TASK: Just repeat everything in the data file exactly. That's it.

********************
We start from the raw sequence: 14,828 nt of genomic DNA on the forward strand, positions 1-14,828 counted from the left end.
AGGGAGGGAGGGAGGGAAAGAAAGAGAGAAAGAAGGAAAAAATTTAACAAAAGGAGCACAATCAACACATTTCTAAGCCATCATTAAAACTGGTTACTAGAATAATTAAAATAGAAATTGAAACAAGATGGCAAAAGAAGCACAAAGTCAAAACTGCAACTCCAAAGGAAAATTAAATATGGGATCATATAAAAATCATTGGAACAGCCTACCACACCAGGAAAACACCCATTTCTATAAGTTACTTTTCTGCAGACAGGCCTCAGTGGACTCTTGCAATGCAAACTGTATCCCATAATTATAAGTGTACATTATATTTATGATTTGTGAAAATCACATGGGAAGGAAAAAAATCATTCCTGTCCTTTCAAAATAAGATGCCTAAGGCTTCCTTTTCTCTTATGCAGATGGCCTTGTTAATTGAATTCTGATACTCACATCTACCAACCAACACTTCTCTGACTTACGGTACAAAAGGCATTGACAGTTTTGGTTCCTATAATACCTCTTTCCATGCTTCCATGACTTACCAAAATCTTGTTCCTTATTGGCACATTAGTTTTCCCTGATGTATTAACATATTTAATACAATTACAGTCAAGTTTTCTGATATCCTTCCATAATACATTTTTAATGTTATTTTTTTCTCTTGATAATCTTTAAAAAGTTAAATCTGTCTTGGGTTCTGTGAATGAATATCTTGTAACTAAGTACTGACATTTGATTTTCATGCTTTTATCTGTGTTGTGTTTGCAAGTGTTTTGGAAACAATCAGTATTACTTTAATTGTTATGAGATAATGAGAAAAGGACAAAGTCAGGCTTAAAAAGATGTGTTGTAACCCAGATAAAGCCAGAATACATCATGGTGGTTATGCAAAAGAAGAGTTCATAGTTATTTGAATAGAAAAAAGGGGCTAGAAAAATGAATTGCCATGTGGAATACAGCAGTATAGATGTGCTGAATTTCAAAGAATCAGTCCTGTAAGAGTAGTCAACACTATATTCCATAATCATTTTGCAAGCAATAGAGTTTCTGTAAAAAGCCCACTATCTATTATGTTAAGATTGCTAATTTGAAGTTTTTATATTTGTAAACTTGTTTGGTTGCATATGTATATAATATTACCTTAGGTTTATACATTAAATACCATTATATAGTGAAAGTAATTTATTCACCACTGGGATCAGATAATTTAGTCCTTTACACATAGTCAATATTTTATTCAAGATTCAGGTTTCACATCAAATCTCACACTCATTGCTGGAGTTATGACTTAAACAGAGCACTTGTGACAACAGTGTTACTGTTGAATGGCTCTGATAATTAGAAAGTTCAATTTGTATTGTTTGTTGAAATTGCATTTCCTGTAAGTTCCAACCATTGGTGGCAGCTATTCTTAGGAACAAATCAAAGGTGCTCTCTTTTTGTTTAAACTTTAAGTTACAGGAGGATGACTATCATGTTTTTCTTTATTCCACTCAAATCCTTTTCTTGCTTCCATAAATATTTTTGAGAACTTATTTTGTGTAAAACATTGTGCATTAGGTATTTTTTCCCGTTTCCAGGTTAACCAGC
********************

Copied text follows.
We start from the raw sequence: 14,828 nt of genomic DNA on the forward strand, positions 1-14,828 counted from the left end.
AGGGAGGGAGGGAGGGAAAGAAAGAGAGAAAGAAGGAAAAAATTTAACAAAAGGAGCACAATCAACACATTTCTAAGCCATCATTAAAACTGGTTACTAGAATAATTAAAATAGAAATTGAAACAAGATGGCAAAAGAAGCACAAAGTCAAAACTGCAACTCCAAAGGAAAATTAAATATGGGATCATATAAAAATCATTGGAACAGCCTACCACACCAGGAAAACACCCATTTCTATAAGTTACTTTTCTGCAGACAGGCCTCAGTGGACTCTTGCAATGCAAACTGTATCCCATAATTATAAGTGTACATTATATTTATGATTTGTGAAAATCACATGGGAAGGAAAAAAATCATTCCTGTCCTTTCAAAATAAGATGCCTAAGGCTTCCTTTTCTCTTATGCAGATGGCCTTGTTAATTGAATTCTGATACTCACATCTACCAACCAACACTTCTCTGACTTACGGTACAAAAGGCATTGACAGTTTTGGTTCCTATAATACCTCTTTCCATGCTTCCATGACTTACCAAAATCTTGTTCCTTATTGGCACATTAGTTTTCCCTGATGTATTAACATATTTAATACAATTACAGTCAAGTTTTCTGATATCCTTCCATAATACATTTTTAATGTTATTTTTTTCTCTTGATAATCTTTAAAAAGTTAAATCTGTCTTGGGTTCTGTGAATGAATATCTTGTAACTAAGTACTGACATTTGATTTTCATGCTTTTATCTGTGTTGTGTTTGCAAGTGTTTTGGAAACAATCAGTATTACTTTAATTGTTATGAGATAATGAGAAAAGGACAAAGTCAGGCTTAAAAAGATGTGTTGTAACCCAGATAAAGCCAGAATACATCATGGTGGTTATGCAAAAGAAGAGTTCATAGTTATTTGAATAGAAAAAAGGGGCTAGAAAAATGAATTGCCATGTGGAATACAGCAGTATAGATGTGCTGAATTTCAAAGAATCAGTCCTGTAAGAGTAGTCAACACTATATTCCATAATCATTTTGCAAGCAATAGAGTTTCTGTAAAAAGCCCACTATCTATTATGTTAAGATTGCTAATTTGAAGTTTTTATATTTGTAAACTTGTTTGGTTGCATATGTATATAATATTACCTTAGGTTTATACATTAAATACCATTATATAGTGAAAGTAATTTATTCACCACTGGGATCAGATAATTTAGTCCTTTACACATAGTCAATATTTTATTCAAGATTCAGGTTTCACATCAAATCTCACACTCATTGCTGGAGTTATGACTTAAACAGAGCACTTGTGACAACAGTGTTACTGTTGAATGGCTCTGATAATTAGAAAGTTCAATTTGTATTGTTTGTTGAAATTGCATTTCCTGTAAGTTCCAACCATTGGTGGCAGCTATTCTTAGGAACAAATCAAAGGTGCTCTCTTTTTGTTTAAACTTTAAGTTACAGGAGGATGACTATCATGTTTTTCTTTATTCCACTCAAATCCTTTTCTTGCTTCCATAAATATTTTTGAGAACTTATTTTGTGTAAAACATTGTGCATTAGGTATTTTTTCCCGTTTCCAGGTTAACCAGC